The Beatitudes


So happy and to be envied are the poor in spirit. They are those who are aware of their spiritual bankruptcy, their need of God, their lost state. This includes the materially poor and needy (Lk 6:20). They are blessed with the coming KOH because they receive God’s favor by entering the good life. They are reconditioned with God’s forgiveness and rich resources that are available to all people in God’s Kingdom, not only at the end of this age, but here and now.  

So happy and to be envied are those who mourn. They are those who weep (Lk 6:21) due to personal sin and pain, grief of the loss of loved ones, who suffer life’s hurts, who mourn for society’s corruption and evil (Ps 119:136). They are blessed because the KOH comes upon them and are favored with the promised Messianic comfort of Isaiah 40:1-2. The promised Holy Spirit comes on them, forgives them, restores them, holds them, indwells and guides them.

So happy and to be envied are the meek (quoting Ps 37:9,11 cf. Ps 2:8). They are those who are seen as the weak because they refuse to take things into their own hands to bring about the KOH – even by force, if necessary, like the Zealots and other activists. The meek in Israel were the restrained, the godly, who humbly waited on God for his intervention to give them Israel’s inheritance, which was not just a slice of real estate in the Middle East, but the whole earth! They are blessed in Jesus bringing the KOH because it already gives them, in principle, their inheritance. They will receive it’s fullness at the end of the age when the KOH comes in the promised resurrection of those who will rule and reign over the whole earth.

So happy and to be envied are those who hunger and thirst for righteousness; those who are desperate for God’s justice, truth, covenant faithfulness, right-way-of-living… in the face of injustice, oppression and literal hunger. The Hebrew root for righteousness is justice; i.e. covenant faithfulness that gives right-standing-with-God and justice in relationships and society. They are blessed because the coming of the KOH in Jesus makes the future justice of God’s Day of Judgement available to all who cry out for it right now. God’s favor fills them with what they need, with what was promised (see Isaiah 25:6-7).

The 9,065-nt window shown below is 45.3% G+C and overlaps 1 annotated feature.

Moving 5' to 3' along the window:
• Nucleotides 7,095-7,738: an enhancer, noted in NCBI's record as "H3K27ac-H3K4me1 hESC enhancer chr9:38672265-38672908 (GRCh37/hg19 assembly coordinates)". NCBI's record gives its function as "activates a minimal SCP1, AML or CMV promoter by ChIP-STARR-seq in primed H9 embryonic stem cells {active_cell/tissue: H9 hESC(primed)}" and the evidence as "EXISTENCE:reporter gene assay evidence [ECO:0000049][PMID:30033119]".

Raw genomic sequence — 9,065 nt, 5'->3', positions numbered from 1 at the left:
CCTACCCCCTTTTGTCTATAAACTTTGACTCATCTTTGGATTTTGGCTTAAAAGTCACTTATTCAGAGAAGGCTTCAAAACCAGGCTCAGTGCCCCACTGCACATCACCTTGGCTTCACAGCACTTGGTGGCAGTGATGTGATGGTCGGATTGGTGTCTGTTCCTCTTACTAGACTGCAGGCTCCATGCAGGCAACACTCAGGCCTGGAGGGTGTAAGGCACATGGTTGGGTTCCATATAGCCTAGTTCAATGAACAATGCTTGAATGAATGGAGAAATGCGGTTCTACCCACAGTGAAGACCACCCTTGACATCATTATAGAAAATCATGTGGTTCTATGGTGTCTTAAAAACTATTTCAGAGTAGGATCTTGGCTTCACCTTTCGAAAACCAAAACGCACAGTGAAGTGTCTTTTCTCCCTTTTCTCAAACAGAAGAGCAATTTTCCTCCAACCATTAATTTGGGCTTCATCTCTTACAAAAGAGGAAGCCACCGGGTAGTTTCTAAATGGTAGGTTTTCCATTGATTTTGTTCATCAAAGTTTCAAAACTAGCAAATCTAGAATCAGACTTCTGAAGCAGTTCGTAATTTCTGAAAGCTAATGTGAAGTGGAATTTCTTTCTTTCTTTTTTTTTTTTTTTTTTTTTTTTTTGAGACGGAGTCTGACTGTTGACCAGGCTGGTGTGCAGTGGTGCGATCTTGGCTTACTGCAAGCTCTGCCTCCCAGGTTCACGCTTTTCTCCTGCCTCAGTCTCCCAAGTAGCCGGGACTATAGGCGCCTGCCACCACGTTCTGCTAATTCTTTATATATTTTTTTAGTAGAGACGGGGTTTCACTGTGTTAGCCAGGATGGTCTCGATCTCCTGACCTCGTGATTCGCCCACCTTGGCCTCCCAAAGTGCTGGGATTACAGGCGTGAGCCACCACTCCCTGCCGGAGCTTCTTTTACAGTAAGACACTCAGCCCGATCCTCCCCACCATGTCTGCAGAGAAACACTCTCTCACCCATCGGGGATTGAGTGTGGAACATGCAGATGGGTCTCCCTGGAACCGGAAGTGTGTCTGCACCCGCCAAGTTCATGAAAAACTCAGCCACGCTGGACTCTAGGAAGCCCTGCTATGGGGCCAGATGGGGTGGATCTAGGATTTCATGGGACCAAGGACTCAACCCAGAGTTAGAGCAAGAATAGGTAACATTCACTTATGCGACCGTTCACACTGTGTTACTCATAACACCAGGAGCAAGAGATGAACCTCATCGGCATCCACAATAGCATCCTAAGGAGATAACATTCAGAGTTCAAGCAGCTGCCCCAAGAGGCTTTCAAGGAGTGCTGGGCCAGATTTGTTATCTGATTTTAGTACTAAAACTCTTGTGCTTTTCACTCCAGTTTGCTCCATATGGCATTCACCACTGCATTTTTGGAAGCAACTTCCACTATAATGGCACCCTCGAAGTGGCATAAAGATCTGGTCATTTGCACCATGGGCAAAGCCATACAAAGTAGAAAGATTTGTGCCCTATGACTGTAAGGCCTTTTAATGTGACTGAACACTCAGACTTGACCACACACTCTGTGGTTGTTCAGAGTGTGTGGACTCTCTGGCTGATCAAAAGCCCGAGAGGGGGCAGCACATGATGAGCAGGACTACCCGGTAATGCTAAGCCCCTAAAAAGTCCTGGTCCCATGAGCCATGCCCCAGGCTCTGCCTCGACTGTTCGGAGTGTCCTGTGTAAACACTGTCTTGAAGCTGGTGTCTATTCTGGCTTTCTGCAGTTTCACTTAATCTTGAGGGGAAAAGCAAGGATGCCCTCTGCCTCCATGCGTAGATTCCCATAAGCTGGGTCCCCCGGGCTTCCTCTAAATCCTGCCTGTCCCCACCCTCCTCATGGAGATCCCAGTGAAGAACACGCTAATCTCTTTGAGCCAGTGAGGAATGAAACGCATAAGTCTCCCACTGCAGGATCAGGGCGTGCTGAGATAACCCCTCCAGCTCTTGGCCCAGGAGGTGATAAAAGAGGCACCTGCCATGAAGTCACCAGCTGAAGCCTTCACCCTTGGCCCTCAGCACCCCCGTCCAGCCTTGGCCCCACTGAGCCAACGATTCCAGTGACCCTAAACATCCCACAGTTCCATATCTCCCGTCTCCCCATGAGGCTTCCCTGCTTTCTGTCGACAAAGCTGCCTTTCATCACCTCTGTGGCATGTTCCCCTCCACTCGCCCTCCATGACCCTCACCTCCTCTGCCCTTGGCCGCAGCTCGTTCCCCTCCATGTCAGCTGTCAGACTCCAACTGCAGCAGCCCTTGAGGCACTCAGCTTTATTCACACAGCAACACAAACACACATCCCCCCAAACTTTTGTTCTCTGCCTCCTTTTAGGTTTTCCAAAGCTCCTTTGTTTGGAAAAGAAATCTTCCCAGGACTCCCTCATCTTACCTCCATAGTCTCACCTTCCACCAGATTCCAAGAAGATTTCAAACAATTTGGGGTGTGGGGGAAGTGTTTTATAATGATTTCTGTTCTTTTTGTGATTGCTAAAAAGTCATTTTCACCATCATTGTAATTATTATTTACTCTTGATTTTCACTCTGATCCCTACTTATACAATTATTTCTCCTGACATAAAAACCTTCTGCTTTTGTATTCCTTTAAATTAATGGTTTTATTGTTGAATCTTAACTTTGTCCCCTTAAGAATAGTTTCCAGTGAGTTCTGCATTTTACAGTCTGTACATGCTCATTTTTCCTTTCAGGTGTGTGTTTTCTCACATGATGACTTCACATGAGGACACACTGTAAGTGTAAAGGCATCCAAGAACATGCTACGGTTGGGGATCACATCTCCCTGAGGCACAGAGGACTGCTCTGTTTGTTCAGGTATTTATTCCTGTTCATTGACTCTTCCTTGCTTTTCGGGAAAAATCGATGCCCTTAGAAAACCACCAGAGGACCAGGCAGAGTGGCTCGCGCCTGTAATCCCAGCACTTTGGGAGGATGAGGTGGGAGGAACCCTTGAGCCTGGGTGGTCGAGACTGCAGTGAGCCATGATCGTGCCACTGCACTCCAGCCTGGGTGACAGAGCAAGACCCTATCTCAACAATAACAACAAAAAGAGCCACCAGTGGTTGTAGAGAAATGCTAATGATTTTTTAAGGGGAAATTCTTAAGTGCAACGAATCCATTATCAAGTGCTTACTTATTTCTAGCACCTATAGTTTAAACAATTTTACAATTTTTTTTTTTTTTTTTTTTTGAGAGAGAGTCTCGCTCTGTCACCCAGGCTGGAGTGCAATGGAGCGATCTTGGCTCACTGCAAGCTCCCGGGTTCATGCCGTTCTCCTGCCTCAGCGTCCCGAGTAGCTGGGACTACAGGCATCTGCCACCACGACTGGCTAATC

So happy and to be envied are the merciful; those who are compassionate and seek to help others in need; those who carry the hope of God’s mercy on the Day of Judgement (Micah 7:18-19). They are blessed not because they are merciful, but because the KOH has come in Jesus and they receive future mercy now, as in the forgiveness of sin, healing of sickness, deliverance from demons, pain, poverty, etc.

So happy and to be envied are the pure in heart; those who were regarded as ‘clean’ and ‘undefiled’ in Israel; i.e. who recognized God alone was their help and reward (see Ps 73:1-28). They are blessed because they will not only see God on Judgement Day (as some did in the Exodus, Ex 24:9-11), but they already see God in Jesus’ KOH mission & ministry. Entering the Kingdom they see God, and what he is doing, in all things.

So happy and to be envied are the peacemakers; those who seek the way of peace, and not violence, to bring about the KOH. As a Jewish rabbi Jesus would be speaking of ‘shalom-makers’, as in seeking God’s peace (shalom is reconciliation, order, harmony, unity, prosperity, wholeness) based on right relationship with God, each other, and creation. They are blessed because, in receiving the Kingdom as Christ’s follower, the end-time declaration of “son (child) of God” is theirs here and now. And THAT reconditions them to live out the nature of their Father, living the life God intended.

So happy and to be envied are those who are persecuted for righteousness (Matt 5:10-12). They are those who stand for truth, justice, integrity; the ‘whistle blowers’ and prophetic challengers of the unjust powers and corrupt society. They are blessed not because they do this, but because “theirs is the KOH”; i.e. the KOH is their reward not only at the end of the age, but here and now in the coming of King Jesus.